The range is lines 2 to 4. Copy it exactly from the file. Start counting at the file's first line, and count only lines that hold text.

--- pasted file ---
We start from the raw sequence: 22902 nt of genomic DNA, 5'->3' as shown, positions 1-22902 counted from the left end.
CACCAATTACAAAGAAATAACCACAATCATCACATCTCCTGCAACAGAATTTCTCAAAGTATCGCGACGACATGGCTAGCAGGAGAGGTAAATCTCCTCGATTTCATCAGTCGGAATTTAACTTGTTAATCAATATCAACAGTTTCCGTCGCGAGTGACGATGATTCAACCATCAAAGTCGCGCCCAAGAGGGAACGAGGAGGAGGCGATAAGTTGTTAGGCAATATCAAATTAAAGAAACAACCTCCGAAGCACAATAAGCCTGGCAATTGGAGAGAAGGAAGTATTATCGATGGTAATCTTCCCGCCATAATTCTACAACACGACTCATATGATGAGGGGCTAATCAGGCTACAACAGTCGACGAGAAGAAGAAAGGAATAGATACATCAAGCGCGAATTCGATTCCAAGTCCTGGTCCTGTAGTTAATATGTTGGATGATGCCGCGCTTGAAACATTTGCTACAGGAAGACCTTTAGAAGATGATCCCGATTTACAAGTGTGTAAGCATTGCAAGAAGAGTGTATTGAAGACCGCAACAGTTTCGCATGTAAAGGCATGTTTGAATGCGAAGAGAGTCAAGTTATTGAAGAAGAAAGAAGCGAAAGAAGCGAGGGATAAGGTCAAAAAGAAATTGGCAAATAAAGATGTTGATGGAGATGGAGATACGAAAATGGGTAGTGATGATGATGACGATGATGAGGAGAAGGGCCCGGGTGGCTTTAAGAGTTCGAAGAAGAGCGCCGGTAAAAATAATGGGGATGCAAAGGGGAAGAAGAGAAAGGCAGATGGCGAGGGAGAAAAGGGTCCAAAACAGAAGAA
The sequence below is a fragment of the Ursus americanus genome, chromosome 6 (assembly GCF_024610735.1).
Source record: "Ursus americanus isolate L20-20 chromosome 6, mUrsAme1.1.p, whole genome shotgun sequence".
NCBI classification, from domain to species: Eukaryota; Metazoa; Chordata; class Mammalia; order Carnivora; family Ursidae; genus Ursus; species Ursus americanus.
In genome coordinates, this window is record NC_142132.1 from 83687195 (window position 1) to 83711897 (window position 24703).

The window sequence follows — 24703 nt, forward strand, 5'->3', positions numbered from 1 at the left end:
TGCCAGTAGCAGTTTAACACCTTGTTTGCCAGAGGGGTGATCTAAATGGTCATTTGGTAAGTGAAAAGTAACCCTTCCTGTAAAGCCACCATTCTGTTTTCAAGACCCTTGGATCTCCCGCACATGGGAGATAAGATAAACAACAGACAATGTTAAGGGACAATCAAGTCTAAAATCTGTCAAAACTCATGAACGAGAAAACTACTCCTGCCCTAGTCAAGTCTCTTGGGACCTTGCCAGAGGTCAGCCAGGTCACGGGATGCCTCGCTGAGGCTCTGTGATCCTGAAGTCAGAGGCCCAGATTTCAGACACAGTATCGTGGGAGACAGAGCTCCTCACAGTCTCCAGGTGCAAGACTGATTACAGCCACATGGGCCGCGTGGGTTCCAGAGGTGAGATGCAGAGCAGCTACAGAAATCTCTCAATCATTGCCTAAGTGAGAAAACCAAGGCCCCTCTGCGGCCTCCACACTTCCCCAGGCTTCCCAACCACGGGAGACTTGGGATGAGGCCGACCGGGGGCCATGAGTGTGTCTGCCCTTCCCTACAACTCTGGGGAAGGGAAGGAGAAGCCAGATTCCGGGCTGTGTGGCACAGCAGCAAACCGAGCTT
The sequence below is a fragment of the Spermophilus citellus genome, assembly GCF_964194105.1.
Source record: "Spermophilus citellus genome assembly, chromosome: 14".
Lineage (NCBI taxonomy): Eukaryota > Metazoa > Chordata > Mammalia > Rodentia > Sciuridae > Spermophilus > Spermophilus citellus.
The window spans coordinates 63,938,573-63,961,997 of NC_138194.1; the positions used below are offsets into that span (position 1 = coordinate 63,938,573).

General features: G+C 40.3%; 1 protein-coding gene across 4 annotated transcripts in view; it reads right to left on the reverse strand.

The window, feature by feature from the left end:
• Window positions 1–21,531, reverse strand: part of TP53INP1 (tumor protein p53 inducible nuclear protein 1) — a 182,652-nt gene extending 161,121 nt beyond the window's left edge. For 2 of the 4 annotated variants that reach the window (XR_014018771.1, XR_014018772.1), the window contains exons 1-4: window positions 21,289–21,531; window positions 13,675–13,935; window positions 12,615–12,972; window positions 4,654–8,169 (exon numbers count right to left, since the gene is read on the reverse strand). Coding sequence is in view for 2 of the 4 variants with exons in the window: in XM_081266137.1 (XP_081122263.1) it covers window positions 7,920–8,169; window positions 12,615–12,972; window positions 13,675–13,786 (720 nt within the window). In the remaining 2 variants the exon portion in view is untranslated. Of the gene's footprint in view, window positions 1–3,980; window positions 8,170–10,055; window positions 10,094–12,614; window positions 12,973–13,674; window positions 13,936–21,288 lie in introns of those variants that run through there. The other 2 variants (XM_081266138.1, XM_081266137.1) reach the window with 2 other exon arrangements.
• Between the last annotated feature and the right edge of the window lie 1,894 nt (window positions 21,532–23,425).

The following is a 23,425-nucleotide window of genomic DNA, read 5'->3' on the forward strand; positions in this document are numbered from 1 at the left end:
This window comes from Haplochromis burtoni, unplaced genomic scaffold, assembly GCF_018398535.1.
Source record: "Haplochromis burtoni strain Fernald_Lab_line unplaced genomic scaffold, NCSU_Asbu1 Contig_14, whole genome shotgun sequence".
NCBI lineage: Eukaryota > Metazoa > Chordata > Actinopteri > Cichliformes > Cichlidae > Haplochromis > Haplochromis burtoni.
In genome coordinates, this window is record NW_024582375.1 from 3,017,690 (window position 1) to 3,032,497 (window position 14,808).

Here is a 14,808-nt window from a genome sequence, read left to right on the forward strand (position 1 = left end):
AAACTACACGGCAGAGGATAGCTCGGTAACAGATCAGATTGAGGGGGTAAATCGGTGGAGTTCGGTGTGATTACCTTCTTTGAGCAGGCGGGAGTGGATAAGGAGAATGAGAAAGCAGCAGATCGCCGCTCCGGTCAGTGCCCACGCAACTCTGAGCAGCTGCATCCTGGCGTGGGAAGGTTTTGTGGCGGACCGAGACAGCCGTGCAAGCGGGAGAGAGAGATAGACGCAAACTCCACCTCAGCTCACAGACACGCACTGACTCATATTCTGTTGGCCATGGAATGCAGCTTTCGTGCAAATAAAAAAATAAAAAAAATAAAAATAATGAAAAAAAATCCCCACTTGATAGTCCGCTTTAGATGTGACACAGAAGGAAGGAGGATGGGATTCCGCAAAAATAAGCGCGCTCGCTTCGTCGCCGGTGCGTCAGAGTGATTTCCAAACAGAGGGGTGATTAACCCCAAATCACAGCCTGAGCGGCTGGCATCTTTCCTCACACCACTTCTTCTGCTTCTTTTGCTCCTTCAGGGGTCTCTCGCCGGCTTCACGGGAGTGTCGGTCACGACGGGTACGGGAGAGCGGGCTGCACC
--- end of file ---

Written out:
CACCAATTACAAAGAAATAACCACAATCATCACATCTCCTGCAACAGAATTTCTCAAAGTATCGCGACGACATGGCTAGCAGGAGAGGTAAATCTCCTCGATTTCATCAGTCGGAATTTAACTTGTTAATCAATATCAACAGTTTCCGTCGCGAGTGACGATGATTCAACCATCAAAGTCGCGCCCAAGAGGGAACGAGGAGGAGGCGATAAGTTGTTAGGCAATATCAAATTAAAGAAACAACCTCCGAAGCACAATAAGCCTGGCAATTGGAGAGAAGGAAGTATTATCGATGGTAATCTTCCCGCCATAATTCTACAACACGACTCATATGATGAGGGGCTAATCAGGCTACAACAGTCGACGAGAAGAAGAAAGGAATAGATACATCAAGCGCGAATTCGATTCCAAGTCCTGGTCCTGTAGTTAATATGTTGGATGATGCCGCGCTTGAAACATTTGCTACAGGAAGACCTTTAGAAGATGATCCCGATTTACAAGTGTGTAAGCATTGCAAGAAGAGTGTATTGAAGACCGCAACAGTTTCGCATGTAAAGGCATGTTTGAATGCGAAGAGAGTCAAGTTATTGAAGAAGAAAGAAGCGAAAGAAGCGAGGGATAAGGTCAAAAAGAAATTGGCAAATAAAGATGTTGATGGAGATGGAGATACGAAAATGGGTAGTGATGATGATGACGATGATGAGGAGAAGGGCCCGGGTGGCTTTAAGAGTTCGAAGAAGAGCGCCGGTAAAAATAATGGGGATGCAAAGGGGAAGAAGAGAAAGGCAGATGGCGAGGGAGAAAAGGGTCCAAAACAGAAGAA
The sequence below is a fragment of the Ursus americanus genome, chromosome 6 (assembly GCF_024610735.1).
Source record: "Ursus americanus isolate L20-20 chromosome 6, mUrsAme1.1.p, whole genome shotgun sequence".